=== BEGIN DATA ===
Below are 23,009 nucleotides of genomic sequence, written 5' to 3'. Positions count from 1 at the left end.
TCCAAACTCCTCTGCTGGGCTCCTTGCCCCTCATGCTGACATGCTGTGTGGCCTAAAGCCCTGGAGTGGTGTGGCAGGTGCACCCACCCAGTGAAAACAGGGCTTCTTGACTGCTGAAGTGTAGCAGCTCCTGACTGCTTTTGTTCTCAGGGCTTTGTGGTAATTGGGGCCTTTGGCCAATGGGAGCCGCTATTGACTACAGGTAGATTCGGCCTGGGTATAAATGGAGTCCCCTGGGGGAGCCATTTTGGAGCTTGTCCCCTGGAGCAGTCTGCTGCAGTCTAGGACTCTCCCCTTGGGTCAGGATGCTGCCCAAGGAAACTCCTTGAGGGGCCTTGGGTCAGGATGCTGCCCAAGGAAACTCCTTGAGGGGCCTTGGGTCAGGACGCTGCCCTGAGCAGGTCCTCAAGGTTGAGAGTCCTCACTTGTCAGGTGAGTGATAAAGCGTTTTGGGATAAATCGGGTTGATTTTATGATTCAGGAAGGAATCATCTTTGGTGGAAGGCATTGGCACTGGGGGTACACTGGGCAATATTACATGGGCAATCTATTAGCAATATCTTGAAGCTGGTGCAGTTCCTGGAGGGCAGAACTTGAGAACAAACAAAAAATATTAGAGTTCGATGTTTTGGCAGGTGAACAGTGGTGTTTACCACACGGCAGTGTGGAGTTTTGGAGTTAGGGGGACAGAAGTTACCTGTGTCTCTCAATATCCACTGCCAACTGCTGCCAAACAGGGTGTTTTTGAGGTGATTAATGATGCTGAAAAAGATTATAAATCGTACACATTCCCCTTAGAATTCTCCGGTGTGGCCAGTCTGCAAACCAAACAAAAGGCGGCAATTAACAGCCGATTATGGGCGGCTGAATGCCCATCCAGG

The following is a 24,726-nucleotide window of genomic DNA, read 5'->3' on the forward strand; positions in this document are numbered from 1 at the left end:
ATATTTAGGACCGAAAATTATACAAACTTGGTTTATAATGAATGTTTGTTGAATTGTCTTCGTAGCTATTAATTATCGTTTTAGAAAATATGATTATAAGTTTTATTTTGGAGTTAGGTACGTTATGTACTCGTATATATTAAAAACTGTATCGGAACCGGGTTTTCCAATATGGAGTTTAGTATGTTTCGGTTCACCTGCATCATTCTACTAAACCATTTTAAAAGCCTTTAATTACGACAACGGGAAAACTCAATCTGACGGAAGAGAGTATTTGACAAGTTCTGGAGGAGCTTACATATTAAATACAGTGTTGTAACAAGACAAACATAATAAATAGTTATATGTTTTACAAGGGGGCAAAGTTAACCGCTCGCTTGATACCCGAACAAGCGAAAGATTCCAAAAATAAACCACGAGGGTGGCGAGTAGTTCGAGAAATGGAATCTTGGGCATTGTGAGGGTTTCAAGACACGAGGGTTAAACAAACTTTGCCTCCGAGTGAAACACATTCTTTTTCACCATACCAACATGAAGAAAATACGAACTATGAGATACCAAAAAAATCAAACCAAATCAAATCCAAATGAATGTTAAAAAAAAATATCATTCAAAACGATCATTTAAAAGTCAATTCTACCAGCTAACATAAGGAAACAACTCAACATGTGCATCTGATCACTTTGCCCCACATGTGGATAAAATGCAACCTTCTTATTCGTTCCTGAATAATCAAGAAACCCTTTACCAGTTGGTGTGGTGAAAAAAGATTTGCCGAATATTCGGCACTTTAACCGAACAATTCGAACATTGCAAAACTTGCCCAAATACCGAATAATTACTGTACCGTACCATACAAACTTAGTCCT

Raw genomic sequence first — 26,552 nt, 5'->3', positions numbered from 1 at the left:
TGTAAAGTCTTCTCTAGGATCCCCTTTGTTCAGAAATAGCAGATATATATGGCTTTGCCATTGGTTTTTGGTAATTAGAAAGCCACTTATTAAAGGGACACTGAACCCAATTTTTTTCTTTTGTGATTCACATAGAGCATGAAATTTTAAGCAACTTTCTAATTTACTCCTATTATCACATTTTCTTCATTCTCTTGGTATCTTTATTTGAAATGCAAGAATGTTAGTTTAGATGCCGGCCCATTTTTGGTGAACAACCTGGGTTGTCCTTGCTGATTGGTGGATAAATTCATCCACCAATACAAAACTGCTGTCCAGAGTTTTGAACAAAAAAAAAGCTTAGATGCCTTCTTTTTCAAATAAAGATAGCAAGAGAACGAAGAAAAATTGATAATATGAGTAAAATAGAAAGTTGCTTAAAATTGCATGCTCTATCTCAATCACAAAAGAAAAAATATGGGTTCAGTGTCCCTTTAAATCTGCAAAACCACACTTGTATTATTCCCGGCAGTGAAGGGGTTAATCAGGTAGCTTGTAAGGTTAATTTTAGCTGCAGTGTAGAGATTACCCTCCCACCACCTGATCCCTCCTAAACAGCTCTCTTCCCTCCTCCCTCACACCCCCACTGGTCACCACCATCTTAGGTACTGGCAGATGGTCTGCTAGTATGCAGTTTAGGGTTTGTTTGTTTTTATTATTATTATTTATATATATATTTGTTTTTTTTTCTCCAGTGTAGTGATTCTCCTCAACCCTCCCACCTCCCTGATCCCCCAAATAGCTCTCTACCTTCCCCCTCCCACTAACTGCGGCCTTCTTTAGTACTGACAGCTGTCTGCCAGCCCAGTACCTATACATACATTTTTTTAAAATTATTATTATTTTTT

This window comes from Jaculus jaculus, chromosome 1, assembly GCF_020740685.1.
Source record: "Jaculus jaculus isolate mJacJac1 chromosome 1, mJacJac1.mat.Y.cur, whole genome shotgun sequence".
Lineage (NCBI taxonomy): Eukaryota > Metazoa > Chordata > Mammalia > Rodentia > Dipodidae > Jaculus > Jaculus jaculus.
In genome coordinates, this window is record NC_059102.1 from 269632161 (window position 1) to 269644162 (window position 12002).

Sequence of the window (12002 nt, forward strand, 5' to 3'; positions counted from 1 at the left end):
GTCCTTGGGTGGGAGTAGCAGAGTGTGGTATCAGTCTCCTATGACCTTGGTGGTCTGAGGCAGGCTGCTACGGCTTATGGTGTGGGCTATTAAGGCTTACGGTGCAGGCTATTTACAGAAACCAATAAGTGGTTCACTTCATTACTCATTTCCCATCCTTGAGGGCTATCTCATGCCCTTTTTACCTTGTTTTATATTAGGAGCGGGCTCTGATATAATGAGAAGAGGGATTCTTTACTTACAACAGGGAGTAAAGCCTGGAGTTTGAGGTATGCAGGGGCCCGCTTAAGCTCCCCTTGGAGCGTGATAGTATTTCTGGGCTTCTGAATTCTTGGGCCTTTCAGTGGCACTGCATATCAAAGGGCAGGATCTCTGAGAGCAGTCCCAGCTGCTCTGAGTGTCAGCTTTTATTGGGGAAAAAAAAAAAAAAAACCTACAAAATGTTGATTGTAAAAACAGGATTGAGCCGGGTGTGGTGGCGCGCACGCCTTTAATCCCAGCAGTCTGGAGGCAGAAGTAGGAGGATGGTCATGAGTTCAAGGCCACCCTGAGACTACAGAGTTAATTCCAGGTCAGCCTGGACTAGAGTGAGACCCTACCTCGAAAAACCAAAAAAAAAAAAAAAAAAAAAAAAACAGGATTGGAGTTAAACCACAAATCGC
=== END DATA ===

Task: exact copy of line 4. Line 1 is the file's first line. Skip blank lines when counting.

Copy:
ATATTTAGGACCGAAAATTATACAAACTTGGTTTATAATGAATGTTTGTTGAATTGTCTTCGTAGCTATTAATTATCGTTTTAGAAAATATGATTATAAGTTTTATTTTGGAGTTAGGTACGTTATGTACTCGTATATATTAAAAACTGTATCGGAACCGGGTTTTCCAATATGGAGTTTAGTATGTTTCGGTTCACCTGCATCATTCTACTAAACCATTTTAAAAGCCTTTAATTACGACAACGGGAAAACTCAATCTGACGGAAGAGAGTATTTGACAAGTTCTGGAGGAGCTTACATATTAAATACAGTGTTGTAACAAGACAAACATAATAAATAGTTATATGTTTTACAAGGGGGCAAAGTTAACCGCTCGCTTGATACCCGAACAAGCGAAAGATTCCAAAAATAAACCACGAGGGTGGCGAGTAGTTCGAGAAATGGAATCTTGGGCATTGTGAGGGTTTCAAGACACGAGGGTTAAACAAACTTTGCCTCCGAGTGAAACACATTCTTTTTCACCATACCAACATGAAGAAAATACGAACTATGAGATACCAAAAAAATCAAACCAAATCAAATCCAAATGAATGTTAAAAAAAAATATCATTCAAAACGATCATTTAAAAGTCAATTCTACCAGCTAACATAAGGAAACAACTCAACATGTGCATCTGATCACTTTGCCCCACATGTGGATAAAATGCAACCTTCTTATTCGTTCCTGAATAATCAAGAAACCCTTTACCAGTTGGTGTGGTGAAAAAAGATTTGCCGAATATTCGGCACTTTAACCGAACAATTCGAACATTGCAAAACTTGCCCAAATACCGAATAATTACTGTACCGTACCATACAAACTTAGTCCT